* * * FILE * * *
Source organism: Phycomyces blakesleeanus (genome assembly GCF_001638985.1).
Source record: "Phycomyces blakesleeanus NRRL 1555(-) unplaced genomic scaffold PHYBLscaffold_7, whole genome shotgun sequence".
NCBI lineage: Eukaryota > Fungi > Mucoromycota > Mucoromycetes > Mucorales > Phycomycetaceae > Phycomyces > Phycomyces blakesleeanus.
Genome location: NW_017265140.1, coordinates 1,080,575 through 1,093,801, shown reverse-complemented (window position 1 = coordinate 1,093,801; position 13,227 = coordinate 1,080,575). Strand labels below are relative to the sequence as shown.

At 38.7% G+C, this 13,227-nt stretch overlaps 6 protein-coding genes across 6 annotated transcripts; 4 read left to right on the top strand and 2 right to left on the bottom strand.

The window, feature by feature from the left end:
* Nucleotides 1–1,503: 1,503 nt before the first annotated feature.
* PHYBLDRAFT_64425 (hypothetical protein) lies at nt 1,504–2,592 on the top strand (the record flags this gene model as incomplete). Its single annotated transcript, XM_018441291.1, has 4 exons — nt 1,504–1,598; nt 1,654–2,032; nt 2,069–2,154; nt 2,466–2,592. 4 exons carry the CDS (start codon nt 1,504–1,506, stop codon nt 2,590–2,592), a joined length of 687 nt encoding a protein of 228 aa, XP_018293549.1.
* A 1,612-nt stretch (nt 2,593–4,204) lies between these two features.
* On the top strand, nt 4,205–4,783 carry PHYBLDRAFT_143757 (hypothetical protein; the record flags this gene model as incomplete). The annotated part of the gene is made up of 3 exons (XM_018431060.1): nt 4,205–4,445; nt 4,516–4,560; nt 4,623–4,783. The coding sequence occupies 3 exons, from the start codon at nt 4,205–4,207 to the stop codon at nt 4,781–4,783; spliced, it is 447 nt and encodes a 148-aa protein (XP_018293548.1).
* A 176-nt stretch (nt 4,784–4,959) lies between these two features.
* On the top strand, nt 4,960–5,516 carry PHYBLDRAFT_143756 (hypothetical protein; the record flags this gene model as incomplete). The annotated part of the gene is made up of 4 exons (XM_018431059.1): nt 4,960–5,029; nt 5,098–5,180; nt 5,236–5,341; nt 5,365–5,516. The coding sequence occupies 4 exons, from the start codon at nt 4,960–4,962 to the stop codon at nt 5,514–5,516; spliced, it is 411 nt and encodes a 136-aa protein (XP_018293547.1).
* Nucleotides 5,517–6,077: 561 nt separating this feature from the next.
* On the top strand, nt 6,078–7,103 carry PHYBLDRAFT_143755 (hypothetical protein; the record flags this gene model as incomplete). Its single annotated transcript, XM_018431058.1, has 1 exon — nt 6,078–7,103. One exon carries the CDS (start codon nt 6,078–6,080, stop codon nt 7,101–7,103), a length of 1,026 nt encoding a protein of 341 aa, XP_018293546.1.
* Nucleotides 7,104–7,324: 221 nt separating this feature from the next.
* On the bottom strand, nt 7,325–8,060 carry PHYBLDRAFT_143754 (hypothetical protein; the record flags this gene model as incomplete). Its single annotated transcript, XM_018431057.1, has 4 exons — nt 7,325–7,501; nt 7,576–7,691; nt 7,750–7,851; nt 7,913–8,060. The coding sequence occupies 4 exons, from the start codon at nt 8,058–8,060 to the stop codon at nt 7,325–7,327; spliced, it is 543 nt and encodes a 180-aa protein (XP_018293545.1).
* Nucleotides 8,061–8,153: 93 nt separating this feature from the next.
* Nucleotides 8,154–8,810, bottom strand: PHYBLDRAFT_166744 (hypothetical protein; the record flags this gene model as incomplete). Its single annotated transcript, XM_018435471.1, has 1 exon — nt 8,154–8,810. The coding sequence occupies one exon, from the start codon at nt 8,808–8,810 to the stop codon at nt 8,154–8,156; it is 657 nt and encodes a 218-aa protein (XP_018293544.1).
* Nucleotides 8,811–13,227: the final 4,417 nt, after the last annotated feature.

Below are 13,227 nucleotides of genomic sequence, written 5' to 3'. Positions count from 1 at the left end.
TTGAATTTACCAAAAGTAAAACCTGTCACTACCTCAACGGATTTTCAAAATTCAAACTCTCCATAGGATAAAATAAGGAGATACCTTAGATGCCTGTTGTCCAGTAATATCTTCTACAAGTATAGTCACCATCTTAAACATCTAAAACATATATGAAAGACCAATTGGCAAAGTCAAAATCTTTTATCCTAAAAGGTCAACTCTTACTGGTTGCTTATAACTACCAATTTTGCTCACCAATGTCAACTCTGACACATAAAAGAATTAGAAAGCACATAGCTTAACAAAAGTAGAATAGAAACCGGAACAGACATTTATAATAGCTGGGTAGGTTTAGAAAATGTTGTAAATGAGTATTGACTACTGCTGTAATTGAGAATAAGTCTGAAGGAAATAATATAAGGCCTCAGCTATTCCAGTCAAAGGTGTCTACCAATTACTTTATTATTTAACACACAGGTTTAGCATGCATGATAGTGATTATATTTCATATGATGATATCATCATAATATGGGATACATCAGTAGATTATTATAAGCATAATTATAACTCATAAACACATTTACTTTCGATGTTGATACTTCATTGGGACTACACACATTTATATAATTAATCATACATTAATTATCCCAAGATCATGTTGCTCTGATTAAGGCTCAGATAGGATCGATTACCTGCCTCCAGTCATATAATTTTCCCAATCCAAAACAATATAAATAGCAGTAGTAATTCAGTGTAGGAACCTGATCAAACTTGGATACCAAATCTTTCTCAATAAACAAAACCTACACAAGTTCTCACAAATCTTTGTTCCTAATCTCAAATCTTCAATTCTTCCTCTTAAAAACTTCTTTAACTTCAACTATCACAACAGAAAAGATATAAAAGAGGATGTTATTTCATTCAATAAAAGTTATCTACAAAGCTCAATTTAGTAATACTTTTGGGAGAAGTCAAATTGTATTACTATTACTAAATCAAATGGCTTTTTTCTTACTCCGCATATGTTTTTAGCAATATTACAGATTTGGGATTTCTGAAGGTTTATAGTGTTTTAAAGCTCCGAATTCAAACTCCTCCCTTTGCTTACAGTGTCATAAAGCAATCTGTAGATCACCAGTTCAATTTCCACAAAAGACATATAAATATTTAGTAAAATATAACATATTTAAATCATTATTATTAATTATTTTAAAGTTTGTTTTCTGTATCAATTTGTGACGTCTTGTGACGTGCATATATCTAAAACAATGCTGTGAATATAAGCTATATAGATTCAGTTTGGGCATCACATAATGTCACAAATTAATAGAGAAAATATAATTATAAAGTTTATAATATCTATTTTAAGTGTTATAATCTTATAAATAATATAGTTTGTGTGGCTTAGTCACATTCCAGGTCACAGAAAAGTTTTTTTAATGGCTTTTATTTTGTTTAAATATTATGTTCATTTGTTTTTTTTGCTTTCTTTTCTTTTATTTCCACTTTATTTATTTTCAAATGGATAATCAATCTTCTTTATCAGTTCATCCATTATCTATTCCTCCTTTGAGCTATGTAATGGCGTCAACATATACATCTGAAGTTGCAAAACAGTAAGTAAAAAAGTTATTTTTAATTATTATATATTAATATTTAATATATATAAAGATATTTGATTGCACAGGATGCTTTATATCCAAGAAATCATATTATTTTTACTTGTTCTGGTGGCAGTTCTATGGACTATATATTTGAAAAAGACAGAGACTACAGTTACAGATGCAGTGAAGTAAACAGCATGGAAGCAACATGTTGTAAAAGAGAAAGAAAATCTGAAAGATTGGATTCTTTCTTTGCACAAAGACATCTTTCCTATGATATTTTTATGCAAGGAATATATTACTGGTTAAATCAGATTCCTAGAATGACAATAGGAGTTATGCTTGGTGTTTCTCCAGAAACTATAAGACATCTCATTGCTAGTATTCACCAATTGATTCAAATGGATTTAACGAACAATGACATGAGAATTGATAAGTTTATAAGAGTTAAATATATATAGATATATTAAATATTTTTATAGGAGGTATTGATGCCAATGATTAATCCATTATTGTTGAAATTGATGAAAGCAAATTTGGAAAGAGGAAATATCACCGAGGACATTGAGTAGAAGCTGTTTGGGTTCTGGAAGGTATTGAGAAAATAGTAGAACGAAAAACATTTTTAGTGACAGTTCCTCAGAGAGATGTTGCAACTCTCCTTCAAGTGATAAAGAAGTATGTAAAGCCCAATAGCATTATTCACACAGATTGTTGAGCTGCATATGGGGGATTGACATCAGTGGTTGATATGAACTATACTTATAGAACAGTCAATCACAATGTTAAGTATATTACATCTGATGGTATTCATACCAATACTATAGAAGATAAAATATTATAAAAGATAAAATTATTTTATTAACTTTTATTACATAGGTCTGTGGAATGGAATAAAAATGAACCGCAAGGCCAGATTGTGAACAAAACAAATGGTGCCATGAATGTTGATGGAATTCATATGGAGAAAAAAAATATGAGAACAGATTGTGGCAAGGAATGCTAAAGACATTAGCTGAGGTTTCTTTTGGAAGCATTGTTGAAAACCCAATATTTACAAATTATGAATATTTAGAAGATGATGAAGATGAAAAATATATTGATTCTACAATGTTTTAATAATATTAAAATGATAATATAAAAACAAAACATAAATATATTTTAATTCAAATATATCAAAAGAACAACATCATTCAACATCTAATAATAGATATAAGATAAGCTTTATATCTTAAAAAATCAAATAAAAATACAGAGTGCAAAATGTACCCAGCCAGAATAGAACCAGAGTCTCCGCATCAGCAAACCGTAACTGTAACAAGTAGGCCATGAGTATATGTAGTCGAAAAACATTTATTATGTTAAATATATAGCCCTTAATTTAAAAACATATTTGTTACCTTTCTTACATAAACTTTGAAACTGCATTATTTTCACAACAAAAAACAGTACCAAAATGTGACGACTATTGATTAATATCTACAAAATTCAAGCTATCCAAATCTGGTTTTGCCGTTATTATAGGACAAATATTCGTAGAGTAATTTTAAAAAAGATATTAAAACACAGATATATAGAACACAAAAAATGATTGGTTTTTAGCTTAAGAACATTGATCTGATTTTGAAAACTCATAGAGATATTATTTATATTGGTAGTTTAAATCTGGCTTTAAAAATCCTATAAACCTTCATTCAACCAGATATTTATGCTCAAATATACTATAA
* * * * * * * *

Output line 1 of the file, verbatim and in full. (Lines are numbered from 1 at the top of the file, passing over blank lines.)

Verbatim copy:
Source organism: Phycomyces blakesleeanus (genome assembly GCF_001638985.1).